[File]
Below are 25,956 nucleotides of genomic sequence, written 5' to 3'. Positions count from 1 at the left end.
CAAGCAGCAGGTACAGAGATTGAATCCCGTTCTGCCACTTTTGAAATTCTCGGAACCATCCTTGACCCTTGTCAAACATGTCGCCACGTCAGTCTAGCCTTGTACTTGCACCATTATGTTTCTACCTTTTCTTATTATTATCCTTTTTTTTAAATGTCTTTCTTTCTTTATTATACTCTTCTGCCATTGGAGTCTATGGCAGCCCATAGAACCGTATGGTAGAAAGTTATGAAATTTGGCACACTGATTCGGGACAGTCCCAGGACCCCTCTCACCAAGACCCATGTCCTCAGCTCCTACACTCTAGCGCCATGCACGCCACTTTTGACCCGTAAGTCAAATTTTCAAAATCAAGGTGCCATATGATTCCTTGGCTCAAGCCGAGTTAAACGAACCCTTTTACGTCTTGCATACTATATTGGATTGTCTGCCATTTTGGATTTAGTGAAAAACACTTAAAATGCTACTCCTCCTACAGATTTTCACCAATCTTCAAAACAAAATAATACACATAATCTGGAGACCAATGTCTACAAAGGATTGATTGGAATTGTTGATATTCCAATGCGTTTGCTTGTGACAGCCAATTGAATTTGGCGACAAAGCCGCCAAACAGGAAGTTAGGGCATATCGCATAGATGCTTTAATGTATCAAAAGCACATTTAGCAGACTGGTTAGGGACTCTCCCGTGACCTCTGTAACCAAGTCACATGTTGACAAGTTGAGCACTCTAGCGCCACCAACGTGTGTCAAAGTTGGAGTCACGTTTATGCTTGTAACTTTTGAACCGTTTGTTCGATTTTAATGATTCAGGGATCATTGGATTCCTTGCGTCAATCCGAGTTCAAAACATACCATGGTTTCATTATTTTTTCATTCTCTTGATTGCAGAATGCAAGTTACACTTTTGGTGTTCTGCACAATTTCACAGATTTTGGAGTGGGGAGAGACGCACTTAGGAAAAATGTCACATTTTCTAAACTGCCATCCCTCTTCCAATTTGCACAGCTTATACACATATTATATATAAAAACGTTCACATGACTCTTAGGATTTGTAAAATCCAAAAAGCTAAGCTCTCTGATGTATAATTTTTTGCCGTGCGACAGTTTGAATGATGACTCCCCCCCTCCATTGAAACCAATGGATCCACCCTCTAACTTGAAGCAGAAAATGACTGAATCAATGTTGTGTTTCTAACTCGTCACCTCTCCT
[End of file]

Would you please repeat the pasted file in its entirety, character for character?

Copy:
Below are 25,956 nucleotides of genomic sequence, written 5' to 3'. Positions count from 1 at the left end.
CAAGCAGCAGGTACAGAGATTGAATCCCGTTCTGCCACTTTTGAAATTCTCGGAACCATCCTTGACCCTTGTCAAACATGTCGCCACGTCAGTCTAGCCTTGTACTTGCACCATTATGTTTCTACCTTTTCTTATTATTATCCTTTTTTTTAAATGTCTTTCTTTCTTTATTATACTCTTCTGCCATTGGAGTCTATGGCAGCCCATAGAACCGTATGGTAGAAAGTTATGAAATTTGGCACACTGATTCGGGACAGTCCCAGGACCCCTCTCACCAAGACCCATGTCCTCAGCTCCTACACTCTAGCGCCATGCACGCCACTTTTGACCCGTAAGTCAAATTTTCAAAATCAAGGTGCCATATGATTCCTTGGCTCAAGCCGAGTTAAACGAACCCTTTTACGTCTTGCATACTATATTGGATTGTCTGCCATTTTGGATTTAGTGAAAAACACTTAAAATGCTACTCCTCCTACAGATTTTCACCAATCTTCAAAACAAAATAATACACATAATCTGGAGACCAATGTCTACAAAGGATTGATTGGAATTGTTGATATTCCAATGCGTTTGCTTGTGACAGCCAATTGAATTTGGCGACAAAGCCGCCAAACAGGAAGTTAGGGCATATCGCATAGATGCTTTAATGTATCAAAAGCACATTTAGCAGACTGGTTAGGGACTCTCCCGTGACCTCTGTAACCAAGTCACATGTTGACAAGTTGAGCACTCTAGCGCCACCAACGTGTGTCAAAGTTGGAGTCACGTTTATGCTTGTAACTTTTGAACCGTTTGTTCGATTTTAATGATTCAGGGATCATTGGATTCCTTGCGTCAATCCGAGTTCAAAACATACCATGGTTTCATTATTTTTTCATTCTCTTGATTGCAGAATGCAAGTTACACTTTTGGTGTTCTGCACAATTTCACAGATTTTGGAGTGGGGAGAGACGCACTTAGGAAAAATGTCACATTTTCTAAACTGCCATCCCTCTTCCAATTTGCACAGCTTATACACATATTATATATAAAAACGTTCACATGACTCTTAGGATTTGTAAAATCCAAAAAGCTAAGCTCTCTGATGTATAATTTTTTGCCGTGCGACAGTTTGAATGATGACTCCCCCCCTCCATTGAAACCAATGGATCCACCCTCTAACTTGAAGCAGAAAATGACTGAATCAATGTTGTGTTTCTAACTCGTCACCTCTCCT